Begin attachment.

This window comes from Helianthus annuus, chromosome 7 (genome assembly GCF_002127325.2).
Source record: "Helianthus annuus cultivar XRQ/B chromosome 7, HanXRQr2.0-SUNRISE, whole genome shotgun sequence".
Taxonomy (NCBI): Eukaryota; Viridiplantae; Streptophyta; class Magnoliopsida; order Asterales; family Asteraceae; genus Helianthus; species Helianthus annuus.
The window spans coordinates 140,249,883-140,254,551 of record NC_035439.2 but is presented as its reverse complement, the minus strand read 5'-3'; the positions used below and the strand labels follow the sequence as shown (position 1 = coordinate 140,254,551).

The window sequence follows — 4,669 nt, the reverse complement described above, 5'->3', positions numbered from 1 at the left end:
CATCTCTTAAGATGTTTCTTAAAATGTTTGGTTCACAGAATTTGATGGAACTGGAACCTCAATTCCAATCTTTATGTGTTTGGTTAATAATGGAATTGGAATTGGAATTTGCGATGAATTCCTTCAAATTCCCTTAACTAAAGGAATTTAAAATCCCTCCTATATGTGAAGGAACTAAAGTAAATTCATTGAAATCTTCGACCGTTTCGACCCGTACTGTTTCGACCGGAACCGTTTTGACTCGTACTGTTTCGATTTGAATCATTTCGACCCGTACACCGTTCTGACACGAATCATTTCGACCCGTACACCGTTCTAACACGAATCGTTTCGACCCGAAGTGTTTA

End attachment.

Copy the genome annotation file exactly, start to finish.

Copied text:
This window comes from Helianthus annuus, chromosome 7 (genome assembly GCF_002127325.2).
Source record: "Helianthus annuus cultivar XRQ/B chromosome 7, HanXRQr2.0-SUNRISE, whole genome shotgun sequence".
Taxonomy (NCBI): Eukaryota; Viridiplantae; Streptophyta; class Magnoliopsida; order Asterales; family Asteraceae; genus Helianthus; species Helianthus annuus.
The window spans coordinates 140,249,883-140,254,551 of record NC_035439.2 but is presented as its reverse complement, the minus strand read 5'-3'; the positions used below and the strand labels follow the sequence as shown (position 1 = coordinate 140,254,551).

The window sequence follows — 4,669 nt, the reverse complement described above, 5'->3', positions numbered from 1 at the left end:
CATCTCTTAAGATGTTTCTTAAAATGTTTGGTTCACAGAATTTGATGGAACTGGAACCTCAATTCCAATCTTTATGTGTTTGGTTAATAATGGAATTGGAATTGGAATTTGCGATGAATTCCTTCAAATTCCCTTAACTAAAGGAATTTAAAATCCCTCCTATATGTGAAGGAACTAAAGTAAATTCATTGAAATCTTCGACCGTTTCGACCCGTACTGTTTCGACCGGAACCGTTTTGACTCGTACTGTTTCGATTTGAATCATTTCGACCCGTACACCGTTCTGACACGAATCATTTCGACCCGTACACCGTTCTAACACGAATCGTTTCGACCCGAAGTGTTTA